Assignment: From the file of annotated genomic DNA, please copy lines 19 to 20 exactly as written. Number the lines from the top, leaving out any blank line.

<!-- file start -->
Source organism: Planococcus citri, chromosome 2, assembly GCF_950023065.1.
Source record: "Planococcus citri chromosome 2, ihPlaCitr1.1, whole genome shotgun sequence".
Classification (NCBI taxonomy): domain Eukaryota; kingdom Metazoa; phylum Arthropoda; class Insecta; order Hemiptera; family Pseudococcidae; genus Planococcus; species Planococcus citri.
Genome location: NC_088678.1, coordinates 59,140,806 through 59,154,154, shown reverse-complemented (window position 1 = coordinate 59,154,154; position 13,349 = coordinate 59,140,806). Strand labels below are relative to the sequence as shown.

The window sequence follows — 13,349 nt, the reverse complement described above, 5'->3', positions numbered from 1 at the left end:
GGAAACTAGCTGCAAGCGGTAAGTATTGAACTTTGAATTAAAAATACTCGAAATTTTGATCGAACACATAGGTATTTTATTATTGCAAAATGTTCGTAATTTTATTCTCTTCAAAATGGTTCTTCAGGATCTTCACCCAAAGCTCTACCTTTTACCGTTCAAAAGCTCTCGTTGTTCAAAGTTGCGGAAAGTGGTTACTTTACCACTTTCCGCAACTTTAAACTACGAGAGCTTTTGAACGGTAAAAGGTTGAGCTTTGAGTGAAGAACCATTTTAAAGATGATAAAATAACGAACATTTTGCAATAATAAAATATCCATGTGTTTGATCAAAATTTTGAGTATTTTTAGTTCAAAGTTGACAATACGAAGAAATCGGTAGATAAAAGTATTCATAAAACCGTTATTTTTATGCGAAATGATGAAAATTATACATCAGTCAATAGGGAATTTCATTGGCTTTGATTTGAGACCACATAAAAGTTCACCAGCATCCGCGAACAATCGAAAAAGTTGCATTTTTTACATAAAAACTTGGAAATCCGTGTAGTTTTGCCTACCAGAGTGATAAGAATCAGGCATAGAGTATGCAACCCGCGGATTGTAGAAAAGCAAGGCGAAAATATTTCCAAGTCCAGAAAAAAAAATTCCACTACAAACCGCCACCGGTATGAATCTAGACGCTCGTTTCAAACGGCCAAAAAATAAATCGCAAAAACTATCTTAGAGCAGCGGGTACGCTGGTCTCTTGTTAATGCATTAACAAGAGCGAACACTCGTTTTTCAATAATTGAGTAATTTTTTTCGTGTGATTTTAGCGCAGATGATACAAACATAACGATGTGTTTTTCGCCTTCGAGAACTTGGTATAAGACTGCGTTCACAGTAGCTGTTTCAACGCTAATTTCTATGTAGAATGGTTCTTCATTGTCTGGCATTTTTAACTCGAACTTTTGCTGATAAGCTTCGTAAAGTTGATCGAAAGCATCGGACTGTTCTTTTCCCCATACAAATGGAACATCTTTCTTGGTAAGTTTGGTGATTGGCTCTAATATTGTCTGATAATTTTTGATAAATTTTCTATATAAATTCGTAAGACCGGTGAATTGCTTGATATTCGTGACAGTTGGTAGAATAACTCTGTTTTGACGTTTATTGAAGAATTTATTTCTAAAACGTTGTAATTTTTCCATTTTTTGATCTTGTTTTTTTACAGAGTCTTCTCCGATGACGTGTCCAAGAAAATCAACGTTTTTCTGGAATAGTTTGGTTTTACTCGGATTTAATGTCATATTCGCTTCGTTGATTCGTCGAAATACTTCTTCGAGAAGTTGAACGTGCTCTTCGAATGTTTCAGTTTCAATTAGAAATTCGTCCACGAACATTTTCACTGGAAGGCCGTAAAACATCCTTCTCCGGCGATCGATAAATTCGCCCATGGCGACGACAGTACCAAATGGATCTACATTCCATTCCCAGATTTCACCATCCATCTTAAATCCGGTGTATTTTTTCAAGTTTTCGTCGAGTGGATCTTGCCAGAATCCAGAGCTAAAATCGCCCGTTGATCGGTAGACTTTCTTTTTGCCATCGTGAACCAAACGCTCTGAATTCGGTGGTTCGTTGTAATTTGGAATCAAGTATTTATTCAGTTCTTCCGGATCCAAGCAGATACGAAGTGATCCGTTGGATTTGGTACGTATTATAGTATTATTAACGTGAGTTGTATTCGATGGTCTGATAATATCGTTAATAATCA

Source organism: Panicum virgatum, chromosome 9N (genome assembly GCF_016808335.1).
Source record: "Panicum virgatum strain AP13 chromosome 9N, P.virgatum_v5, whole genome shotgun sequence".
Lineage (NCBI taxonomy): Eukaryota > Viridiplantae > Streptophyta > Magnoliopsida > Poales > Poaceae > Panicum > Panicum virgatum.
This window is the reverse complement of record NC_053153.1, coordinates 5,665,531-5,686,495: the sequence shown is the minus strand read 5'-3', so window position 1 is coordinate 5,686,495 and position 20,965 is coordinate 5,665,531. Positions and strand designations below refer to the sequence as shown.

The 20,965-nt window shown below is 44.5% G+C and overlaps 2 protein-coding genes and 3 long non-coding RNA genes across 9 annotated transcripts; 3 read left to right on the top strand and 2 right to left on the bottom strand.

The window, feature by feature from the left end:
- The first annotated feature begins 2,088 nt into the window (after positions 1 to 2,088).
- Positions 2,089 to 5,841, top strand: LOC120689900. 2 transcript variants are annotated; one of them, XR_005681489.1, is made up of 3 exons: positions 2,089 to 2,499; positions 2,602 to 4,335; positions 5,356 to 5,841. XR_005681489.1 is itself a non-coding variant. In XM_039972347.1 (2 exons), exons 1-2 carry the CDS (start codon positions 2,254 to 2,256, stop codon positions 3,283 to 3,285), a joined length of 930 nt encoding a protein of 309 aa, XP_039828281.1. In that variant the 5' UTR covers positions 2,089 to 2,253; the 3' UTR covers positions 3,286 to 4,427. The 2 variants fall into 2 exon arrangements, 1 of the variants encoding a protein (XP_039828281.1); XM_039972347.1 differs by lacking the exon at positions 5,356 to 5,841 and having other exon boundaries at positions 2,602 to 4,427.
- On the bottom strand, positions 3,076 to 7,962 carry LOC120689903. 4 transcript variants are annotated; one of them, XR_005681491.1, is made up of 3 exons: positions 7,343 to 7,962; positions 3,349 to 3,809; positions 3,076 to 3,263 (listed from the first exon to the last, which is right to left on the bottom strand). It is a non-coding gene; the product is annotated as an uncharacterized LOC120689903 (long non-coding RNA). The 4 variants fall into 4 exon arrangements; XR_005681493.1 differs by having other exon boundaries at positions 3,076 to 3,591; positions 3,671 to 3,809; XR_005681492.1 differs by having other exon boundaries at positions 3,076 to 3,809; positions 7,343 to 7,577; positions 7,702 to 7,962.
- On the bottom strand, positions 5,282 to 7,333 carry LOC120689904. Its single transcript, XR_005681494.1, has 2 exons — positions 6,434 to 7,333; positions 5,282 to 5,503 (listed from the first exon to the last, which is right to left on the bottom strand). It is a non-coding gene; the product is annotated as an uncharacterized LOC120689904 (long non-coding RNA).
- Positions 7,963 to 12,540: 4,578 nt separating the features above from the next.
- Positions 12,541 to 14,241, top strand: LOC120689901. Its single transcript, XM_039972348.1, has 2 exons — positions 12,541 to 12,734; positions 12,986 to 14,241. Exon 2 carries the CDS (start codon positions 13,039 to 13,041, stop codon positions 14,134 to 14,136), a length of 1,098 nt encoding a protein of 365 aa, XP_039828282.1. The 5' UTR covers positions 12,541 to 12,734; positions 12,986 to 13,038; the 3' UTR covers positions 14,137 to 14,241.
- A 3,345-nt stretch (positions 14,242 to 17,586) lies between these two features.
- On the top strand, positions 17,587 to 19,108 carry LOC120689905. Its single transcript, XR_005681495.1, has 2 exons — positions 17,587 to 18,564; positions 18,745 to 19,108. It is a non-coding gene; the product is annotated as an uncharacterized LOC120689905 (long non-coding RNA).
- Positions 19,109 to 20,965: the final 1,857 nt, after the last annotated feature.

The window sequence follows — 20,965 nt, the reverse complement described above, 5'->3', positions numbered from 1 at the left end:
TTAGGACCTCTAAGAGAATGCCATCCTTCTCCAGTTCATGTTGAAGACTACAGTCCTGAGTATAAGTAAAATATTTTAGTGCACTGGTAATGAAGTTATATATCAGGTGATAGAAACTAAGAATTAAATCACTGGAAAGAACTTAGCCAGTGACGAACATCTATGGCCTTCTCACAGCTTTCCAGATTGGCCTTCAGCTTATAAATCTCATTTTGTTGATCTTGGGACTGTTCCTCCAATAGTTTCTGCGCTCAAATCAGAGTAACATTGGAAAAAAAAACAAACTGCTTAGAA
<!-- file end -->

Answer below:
- A 3,345-nt stretch (positions 14,242 to 17,586) lies between these two features.
- On the top strand, positions 17,587 to 19,108 carry LOC120689905. Its single transcript, XR_005681495.1, has 2 exons — positions 17,587 to 18,564; positions 18,745 to 19,108. It is a non-coding gene; the product is annotated as an uncharacterized LOC120689905 (long non-coding RNA).